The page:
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Spiritual Disciplines: Sabbath & Work, Part 1

Mark Driscoll

Six days shall work be done, but the seventh day is a Sabbath of solemn rest, holy to the LORD. (Exodus 31:15) As we examine the spiritual disciplines, it is important to remember that some disciplines are contemplative, while others are active. The contemplative disciplines replenish our spirit, renew our mind, and reorient our focus. The contemplative disciplines prepare us to be more effective in the practice of our active disciplines. In this article we will examine the contemplative discipline of Sabbath and the correlated active discipline of work. We will learn that, from the early pages of Genesis, God has modeled for us a rhythm of first labor and then rest to enjoy the fruit of that labor. Scripture also tells us that heaven is an eternal Sabbath (Hebrews 4:9), which means that when we Sabbath we are practicing in faith for our eventual entrance into God’s eternal kingdom.

Sabbath

To Sabbath is to rest from one’s labor. The first Sabbath day was a Saturday: “And on the seventh day God finished his work that he had done, and he rested on the seventh day from all his work that he had done” (Genesis 2:2). The first recorded command for humans to Sabbath is in Exodus 16:23, and the Sabbath is listed as the fourth commandment in Exodus 20:8–11. In regards to the purpose of the Sabbath, it does indeed have benefits for all people. Workers and animals are permitted to rest as an act of justice and compassion to ensure the dignity of God’s creation. Both rich and poor are invited to stand in equality for one day as they rest from their labors, knowing that our sovereign God is on our side and is able to hold the universe and our lives together even when we rest and sleep.

Saturday or Sunday?

In regards to the day of the Sabbath, some have maintained that it should be celebrated on Saturday like the Hebrews did, the final day of their week. However, the early church abruptly changed the day of worship to Sunday to commemorate the resurrection of Jesus from death (Matthew 28:1; Mark 16:1–2; Luke 24:1; John 20:1) on that first day of the new week (Acts 20:7; 1 Corinthians 16:2). Sunday remained a work day in the early church until Emperor Constantine instituted it as an official day of rest in AD 321. In America, there was a debate as to whether the Jewish Sabbath of Saturday or the Christian Sabbath of Sunday should be recognized and the compromise was to keep both, which is why we have two-day weekends.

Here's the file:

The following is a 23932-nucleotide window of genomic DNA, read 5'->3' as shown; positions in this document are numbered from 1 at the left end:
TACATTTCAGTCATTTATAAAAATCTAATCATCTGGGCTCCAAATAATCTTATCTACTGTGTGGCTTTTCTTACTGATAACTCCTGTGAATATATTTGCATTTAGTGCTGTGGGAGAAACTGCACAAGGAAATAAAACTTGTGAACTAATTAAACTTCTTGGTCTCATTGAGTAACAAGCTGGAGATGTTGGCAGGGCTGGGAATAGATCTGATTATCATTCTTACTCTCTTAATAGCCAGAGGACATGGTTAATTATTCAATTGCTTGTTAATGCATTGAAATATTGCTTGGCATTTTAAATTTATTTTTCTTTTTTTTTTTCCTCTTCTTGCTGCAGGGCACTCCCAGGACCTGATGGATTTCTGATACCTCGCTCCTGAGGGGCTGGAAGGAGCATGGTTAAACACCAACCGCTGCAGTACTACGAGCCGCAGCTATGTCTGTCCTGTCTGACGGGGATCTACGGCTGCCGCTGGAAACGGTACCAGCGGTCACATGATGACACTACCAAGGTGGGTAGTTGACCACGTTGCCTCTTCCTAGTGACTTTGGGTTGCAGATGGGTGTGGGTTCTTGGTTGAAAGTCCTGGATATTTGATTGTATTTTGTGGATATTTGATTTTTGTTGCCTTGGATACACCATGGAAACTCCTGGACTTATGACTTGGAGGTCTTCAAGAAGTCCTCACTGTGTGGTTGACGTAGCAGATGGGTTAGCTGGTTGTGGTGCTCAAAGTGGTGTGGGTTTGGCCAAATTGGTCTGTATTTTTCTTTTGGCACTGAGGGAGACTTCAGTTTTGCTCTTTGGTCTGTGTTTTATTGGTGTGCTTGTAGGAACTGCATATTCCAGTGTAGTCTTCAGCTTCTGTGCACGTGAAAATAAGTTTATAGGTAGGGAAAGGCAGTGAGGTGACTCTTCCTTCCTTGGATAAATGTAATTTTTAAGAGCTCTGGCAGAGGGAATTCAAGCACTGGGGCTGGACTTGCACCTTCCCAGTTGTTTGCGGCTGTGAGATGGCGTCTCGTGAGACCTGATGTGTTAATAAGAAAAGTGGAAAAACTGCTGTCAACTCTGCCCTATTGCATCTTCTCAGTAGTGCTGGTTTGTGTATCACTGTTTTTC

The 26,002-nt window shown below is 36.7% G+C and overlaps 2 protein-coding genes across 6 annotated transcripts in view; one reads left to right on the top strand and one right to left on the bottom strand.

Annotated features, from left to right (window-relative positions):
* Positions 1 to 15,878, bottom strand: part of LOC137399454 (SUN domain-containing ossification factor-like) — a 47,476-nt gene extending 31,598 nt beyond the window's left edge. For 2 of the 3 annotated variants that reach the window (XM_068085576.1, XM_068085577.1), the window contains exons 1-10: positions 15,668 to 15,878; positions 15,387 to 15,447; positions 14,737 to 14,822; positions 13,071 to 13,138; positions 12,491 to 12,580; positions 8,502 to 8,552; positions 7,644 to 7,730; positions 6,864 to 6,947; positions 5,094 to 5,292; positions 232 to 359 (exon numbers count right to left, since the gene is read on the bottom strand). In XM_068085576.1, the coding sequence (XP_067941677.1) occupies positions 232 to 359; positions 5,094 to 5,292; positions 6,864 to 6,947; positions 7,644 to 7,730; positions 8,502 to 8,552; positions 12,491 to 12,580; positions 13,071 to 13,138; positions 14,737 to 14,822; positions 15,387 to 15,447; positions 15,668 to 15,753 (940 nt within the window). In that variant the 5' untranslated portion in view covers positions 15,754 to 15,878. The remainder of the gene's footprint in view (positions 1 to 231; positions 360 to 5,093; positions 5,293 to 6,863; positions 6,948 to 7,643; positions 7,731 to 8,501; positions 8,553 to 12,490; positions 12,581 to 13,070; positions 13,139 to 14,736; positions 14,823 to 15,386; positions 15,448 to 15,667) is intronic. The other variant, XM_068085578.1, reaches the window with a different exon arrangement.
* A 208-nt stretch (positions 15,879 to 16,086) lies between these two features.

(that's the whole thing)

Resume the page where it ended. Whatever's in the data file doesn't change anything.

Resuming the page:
The True Sabbath

Legalistic attempts have been made to rob the Sabbath of its worship and joy by carefully mandating what can and cannot be done. However, Jesus seemed to have intentionally lived in public view to serve as a contrary model of the Sabbath than that given by other legalistic teachers. For example, Jesus healed on the Sabbath (Matthew 12:1–14, John 9:1–17), taught on the Sabbath (Mark 6:1–2), and promoted evangelism on the Sabbath (John 7:21–24). Jesus demonstrated that the Sabbath is not to be enforced legalistically, but that it exists for worshipful fun and rest. Furthermore, our true Sabbath is not in a day but ultimately in a saving relationship with Jesus where we can rest from trying to earn our salvation and rest in His finished work (Matthew 11:28–30; Romans 4:5; Colossians 2:16–17). Therefore, the Sabbath is not a law for believers to obey, but instead a grace to enjoy. In conclusion, by setting aside a day, we are showing that we are a people who are set aside (holy) and who rest in Jesus. Worshiping is our primary objective and our weeks are purposefully ordered around worship. Then, our worshipful work can be rightly undertaken.


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